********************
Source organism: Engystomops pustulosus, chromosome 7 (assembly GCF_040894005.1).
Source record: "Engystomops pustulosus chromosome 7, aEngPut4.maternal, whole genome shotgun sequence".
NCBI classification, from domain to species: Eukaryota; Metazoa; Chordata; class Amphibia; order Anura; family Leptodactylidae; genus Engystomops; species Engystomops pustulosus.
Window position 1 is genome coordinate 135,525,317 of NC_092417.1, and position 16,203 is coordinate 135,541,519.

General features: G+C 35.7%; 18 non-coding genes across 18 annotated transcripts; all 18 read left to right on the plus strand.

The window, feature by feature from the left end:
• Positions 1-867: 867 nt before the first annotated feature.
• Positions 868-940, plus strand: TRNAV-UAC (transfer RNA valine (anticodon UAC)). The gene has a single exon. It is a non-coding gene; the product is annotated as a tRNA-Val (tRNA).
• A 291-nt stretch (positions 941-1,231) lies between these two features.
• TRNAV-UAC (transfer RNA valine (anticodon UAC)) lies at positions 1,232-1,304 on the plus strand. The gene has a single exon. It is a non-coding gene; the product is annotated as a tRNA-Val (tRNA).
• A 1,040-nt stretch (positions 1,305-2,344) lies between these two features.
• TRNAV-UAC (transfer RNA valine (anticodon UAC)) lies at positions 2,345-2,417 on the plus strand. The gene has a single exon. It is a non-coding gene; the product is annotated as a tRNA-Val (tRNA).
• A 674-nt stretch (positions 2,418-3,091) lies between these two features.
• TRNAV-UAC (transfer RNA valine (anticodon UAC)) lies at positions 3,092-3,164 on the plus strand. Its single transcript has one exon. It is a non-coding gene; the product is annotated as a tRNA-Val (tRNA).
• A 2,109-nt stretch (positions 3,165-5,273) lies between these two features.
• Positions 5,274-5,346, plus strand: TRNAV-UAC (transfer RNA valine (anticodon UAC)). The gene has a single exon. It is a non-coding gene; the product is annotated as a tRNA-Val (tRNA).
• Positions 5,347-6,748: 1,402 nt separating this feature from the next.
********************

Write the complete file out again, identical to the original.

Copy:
Source organism: Engystomops pustulosus, chromosome 7 (assembly GCF_040894005.1).
Source record: "Engystomops pustulosus chromosome 7, aEngPut4.maternal, whole genome shotgun sequence".
NCBI classification, from domain to species: Eukaryota; Metazoa; Chordata; class Amphibia; order Anura; family Leptodactylidae; genus Engystomops; species Engystomops pustulosus.
Window position 1 is genome coordinate 135,525,317 of NC_092417.1, and position 16,203 is coordinate 135,541,519.

General features: G+C 35.7%; 18 non-coding genes across 18 annotated transcripts; all 18 read left to right on the plus strand.

The window, feature by feature from the left end:
• Positions 1-867: 867 nt before the first annotated feature.
• Positions 868-940, plus strand: TRNAV-UAC (transfer RNA valine (anticodon UAC)). The gene has a single exon. It is a non-coding gene; the product is annotated as a tRNA-Val (tRNA).
• A 291-nt stretch (positions 941-1,231) lies between these two features.
• TRNAV-UAC (transfer RNA valine (anticodon UAC)) lies at positions 1,232-1,304 on the plus strand. The gene has a single exon. It is a non-coding gene; the product is annotated as a tRNA-Val (tRNA).
• A 1,040-nt stretch (positions 1,305-2,344) lies between these two features.
• TRNAV-UAC (transfer RNA valine (anticodon UAC)) lies at positions 2,345-2,417 on the plus strand. The gene has a single exon. It is a non-coding gene; the product is annotated as a tRNA-Val (tRNA).
• A 674-nt stretch (positions 2,418-3,091) lies between these two features.
• TRNAV-UAC (transfer RNA valine (anticodon UAC)) lies at positions 3,092-3,164 on the plus strand. Its single transcript has one exon. It is a non-coding gene; the product is annotated as a tRNA-Val (tRNA).
• A 2,109-nt stretch (positions 3,165-5,273) lies between these two features.
• Positions 5,274-5,346, plus strand: TRNAV-UAC (transfer RNA valine (anticodon UAC)). The gene has a single exon. It is a non-coding gene; the product is annotated as a tRNA-Val (tRNA).
• Positions 5,347-6,748: 1,402 nt separating this feature from the next.